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Chapter 5: Evaluating Web Sites
User Testing
While the evaluation process just described is useful to uncover many types of site problems, it is important not to limit evaluations just to inspection. Developers may focus on certain things and completely miss problems commonly encountered by users. Further, this form of evaluation does not adequately reflect how users actually use a site.

Looking at log files can provide valuable insight into how a site is used. Log files will show who is looking at a site (by IP address or domain name, mostly), what pages users commonly look at, when they look at these pages, the paths users take through a site, the links followed to get to a site, and even what kind of browsers are being used. The log file really does show if content is popular and may provide a great deal of information related to site usability. For example, a tremendous number of users leaving the site from a certain page may indicate a problem. Log files can be used to verify assumptions or even show places to look for problems.

While log files provide a great deal of useful information, they really say very little about a user's feelings about a site. An invaluable way to evaluate a site is to watch how users actually use a site and try to solicit feedback from them. Conducting a user test can be difficult. Be careful to focus more on what users do and not on what the say. Users typically don't want to look stupid and will often indicate that they understand something when they don't.

Rule: Pay attention more to what users do than to what they say.

The best way to deal with this problem is not to let users know that they are taking a test; you might even try to casually watch them without their knowledge. If you ask users to take a usability test, you may find that they pay more attention or try harder to figure things out than they might usually. The assumption almost seems to be that test administrators will be pleased at how proficient they are. At the opposite end of spectrum, on occasion testers will purposefully look for errors. In either case, it should be evident that testing conditions may not always be the same as user conditions.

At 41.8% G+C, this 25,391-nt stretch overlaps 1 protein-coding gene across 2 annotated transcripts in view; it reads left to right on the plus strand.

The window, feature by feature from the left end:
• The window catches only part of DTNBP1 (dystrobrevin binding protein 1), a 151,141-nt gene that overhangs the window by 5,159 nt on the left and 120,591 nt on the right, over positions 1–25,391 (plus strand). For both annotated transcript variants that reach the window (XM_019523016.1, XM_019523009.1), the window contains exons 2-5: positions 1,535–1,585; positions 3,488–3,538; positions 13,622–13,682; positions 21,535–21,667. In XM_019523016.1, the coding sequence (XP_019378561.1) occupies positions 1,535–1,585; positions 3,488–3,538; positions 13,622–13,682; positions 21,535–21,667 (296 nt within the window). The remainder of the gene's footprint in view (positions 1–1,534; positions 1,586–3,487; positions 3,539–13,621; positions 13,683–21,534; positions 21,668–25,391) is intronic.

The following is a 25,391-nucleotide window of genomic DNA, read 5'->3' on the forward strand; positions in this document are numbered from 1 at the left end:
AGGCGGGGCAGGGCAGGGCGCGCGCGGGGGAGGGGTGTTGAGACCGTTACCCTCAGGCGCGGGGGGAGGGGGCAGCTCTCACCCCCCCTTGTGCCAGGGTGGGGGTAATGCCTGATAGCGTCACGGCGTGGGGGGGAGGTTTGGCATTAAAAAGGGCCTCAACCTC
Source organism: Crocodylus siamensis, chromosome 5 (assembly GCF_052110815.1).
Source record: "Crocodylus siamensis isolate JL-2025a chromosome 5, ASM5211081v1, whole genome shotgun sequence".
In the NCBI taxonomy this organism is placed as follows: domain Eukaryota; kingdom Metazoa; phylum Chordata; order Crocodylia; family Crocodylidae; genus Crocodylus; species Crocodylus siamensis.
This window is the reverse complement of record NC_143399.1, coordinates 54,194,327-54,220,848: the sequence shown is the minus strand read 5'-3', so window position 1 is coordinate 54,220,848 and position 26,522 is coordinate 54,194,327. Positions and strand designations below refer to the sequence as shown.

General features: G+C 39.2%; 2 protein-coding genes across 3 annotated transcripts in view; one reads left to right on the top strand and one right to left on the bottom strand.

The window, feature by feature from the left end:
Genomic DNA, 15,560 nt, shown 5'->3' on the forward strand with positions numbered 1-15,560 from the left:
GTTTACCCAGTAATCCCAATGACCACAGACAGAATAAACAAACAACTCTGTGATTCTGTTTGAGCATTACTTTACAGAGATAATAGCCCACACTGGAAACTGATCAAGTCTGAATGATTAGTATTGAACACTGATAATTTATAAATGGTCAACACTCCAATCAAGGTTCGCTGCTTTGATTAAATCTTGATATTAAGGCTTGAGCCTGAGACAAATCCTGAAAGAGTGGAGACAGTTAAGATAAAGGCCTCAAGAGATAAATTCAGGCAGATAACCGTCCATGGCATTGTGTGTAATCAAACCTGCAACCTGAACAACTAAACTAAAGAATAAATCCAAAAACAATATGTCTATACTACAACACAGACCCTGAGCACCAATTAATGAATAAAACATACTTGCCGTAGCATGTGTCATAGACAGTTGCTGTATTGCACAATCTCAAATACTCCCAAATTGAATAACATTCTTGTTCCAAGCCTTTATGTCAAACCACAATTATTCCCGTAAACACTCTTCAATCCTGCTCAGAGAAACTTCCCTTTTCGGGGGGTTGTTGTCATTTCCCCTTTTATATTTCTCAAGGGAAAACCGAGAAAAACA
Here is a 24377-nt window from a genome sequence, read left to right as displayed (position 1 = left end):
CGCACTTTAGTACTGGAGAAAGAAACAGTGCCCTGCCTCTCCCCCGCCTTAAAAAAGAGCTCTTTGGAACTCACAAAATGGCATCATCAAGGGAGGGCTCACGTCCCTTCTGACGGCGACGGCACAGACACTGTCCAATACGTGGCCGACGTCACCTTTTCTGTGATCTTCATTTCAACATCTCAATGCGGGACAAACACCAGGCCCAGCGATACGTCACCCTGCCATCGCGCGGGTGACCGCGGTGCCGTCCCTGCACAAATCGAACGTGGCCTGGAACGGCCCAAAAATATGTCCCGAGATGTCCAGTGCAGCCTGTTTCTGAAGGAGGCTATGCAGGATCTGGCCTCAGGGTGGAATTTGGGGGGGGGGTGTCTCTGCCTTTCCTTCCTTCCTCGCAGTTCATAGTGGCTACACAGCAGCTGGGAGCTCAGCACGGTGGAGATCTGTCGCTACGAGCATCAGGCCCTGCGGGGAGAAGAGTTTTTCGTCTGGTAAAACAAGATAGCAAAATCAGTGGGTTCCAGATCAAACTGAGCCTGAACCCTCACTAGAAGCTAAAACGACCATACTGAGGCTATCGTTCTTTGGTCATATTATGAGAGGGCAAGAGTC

A very important aspect of testing is making sure not to get too involved. For example, if you ask users to evaluate a site, don't guide them through it. If you co-pilot the users' browsing sessions, they will uncover only what you want them to and maybe not use the site as they might normally. If you talk too much, showing off the features of the site, you may not give users a chance to say what they think. User testing can be very difficult for site designers who want to put their work in the best light possible, and they may be very unwilling to listen to user criticisms.

Suggestion: Consider having a person not involved in the site design process conduct a user test.

You can certainly be very scientific about user testing: using two-way mirrors, recording mouse travel and keystrokes, and even monitoring pauses or mistakes made by the user during a typical task. Some might go so far as to watch facial expressions or even monitor the blood pressure of the test subject. However, the end result is often really the most important aspect of the test. Remember that, in the final analysis, probably the only real important things to users are whether they were successful in their mission and enjoyed the visit. This does not mean that the study of usability lacks reasonably measurable characteristics; it just suggests that, as imperfect creatures, humans may not always act logically and may even quickly forget the difficulty of performing a task if there is a wonderful reward at the end. Readers interested in understanding more about user testing and usability, particularly the theory and practice of conducting usability tests, should visit and

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